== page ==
Wednesday, September 6

Golden Oldie: Lost in Translation: President Putin's history lecture to President Bush

Pundita is on vacation until September 16. The following essay was originally published February 2005.

Peter Lavelle's latest commentary Putin's "authoritarianism" vs. the 'commentariat' sent Pundita to Wikipedia for a crash history and overview of modern Russian politics. This still left us experiencing cognitive dissonance regarding the word "governor" in point #3 of Lavelle's discussion.
Appointment of governors is part of Putin's “vertical power” agenda to strengthen Russian sovereignty and against internal (oligarchs and corruption) and foreign (governors making foreign policy) threats..."
I tried and failed to imagine the governors of Rhode Island, Alabama, New York, Iowa and all the other US governors making up their own foreign policy for the United States. In that event, there would be no United States of America, there would be no country.

So what kind of democracy did Vladimir Putin inherit from Boris Yeltsin? How could you have a democracy, of the kind America represents, if there was no real sovereign nation? Seeking illumination, Pundita wrote Peter Lavelle. He responded:
Regional governors experienced enormous independence from the Kremlin for years because there was little the Kremlin could do about it during the Yeltsin years. For a decade Russia's regions were run as private fiefdoms -- with little pretense supporting democracy. Many of Russia's governors ruled poorly with self interest in mind and in the service of oligarchs. This is something that the Kremlin can no longer tolerate. To modernize the economy, strengthen sovereignty, and serve the interests of citizens living in the regions the Kremlin had to do something. While most of the Western world doesn't agree with the
Kremlin's move [to appoint governors], most citizens in Russia's regions accept that they deserve better governance.
Lavelle's clarification puts an exchange between Vladimir Putin and George W. Bush in a new light. In November 2004, at an economic summit luncheon, Bush questioned Putin's decision to eliminate direct elections for regional governors.
"Mr. Putin responded by launching into a 20-minute discourse on the history of Russian federalism from the tsars to Josef Stalin, and Mr. Bush didn't pursue the issue, according to both U.S. and Russian officials." *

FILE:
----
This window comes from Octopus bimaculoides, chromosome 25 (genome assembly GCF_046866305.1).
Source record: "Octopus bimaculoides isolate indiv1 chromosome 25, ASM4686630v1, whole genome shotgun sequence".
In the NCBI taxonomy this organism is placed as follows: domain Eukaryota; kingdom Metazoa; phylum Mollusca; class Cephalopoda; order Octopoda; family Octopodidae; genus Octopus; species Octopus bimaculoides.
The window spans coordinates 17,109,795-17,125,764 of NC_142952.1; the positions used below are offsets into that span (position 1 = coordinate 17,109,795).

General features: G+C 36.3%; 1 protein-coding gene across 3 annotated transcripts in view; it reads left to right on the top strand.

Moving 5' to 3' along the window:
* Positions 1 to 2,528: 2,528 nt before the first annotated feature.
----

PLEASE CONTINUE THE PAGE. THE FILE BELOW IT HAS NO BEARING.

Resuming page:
Now to an American who is not knowledgeable about Russia, Putin's answer showed no understanding of Bush's question. But once you understand the Russian form of government, Bush's question showed no understanding of the situation in Russia.

Bush is famous for being a fast eater, even at state dinners hosted at the White House, so I suppose if he'd chewed more slowly or dawdled over dessert Putin could have extended the history lesson to include Yeltsin's era. However, I don't think Bush missed too much by leaving off at Stalin's era, at least in terms of governing structure.

As the Soviet Communist party spread from the sophisticated Russian cities, it met with tribal societies and clan governments, which the imperial Russian government had kept at bay with much the same tactics Saddam Hussein deployed in dealing with Iraqi tribes and clans.

Saddam did not remain in power by brute force alone. The Iraqi Baathist knockoff of a centralized western fascist government was window dressing. Behind the trappings was a nomadic tribal society meshed with a traditional decentralized clan society. Thus, Saddam relied on judicious application of bribes and a carefully tended alliances with chieftains.

The Soviet Communist government followed much the same tactic; thus, when the Soviet Union collapsed, so did the window dressing. The aftermath form of government is confusing to an outsider, if you apply the American concepts of nation, governors, democracy, government, etc., to Russia. Yeltsin's "democratic" reforms were more window dressing than democratic government. Another stage show, only this time a democracy stage show. Behind the stage paint was the same old clan system that pre-Revolutionary Russian imperial government had to deal with.

So it's jumping the gun for the Bush administration to launch "a high-level review of relations with Russia in the wake of Kremlin curbs on democracy..." *

First there has to be a sovereign nation, with only one administrative body setting foreign policy. Then there needs to be a national democratic government. Then is the time to start worrying about any perceived curbs on democracy.

All this helps explain an observation under #8 in Lavelle's commentary: "Putin is not a democrat. Putin is a reformer." But still seeking illumination, Pundita asked Lavelle to elaborate. His response:
Putin is not a democrat recognizable to the West. He is primarily interested in creating an economy in which the average Russian voter has the means and interest to participate in politics. After a decade of "oligarch" rule and misguided reforms imported from the West, Putin realizes the only way Russia can be a democracy is when living standards increase significantly--and quickly. He also understands that tough and unpopular social reforms face resistance, but must be passed into law to create a modern Russian economy. Putin, incorrectly called a dictator, is using his personal popularity and control of the legislature to create the foundations of a meaningful democracy--and it won't happen tomorrow.
I think the key concept is "foundations of a meaningful democracy."

It's a shame Putin's work to create the foundations for modern government in Russia has been greatly ignored by Washington policymakers. The struggles to reform Russian government from the ground up are very valuable lessons and with application to many societies struggling toward democracy

* From "Bush Reviews Ties to Russia Amid Rising Tensions" 01/26/2005, The Wall Street Journal

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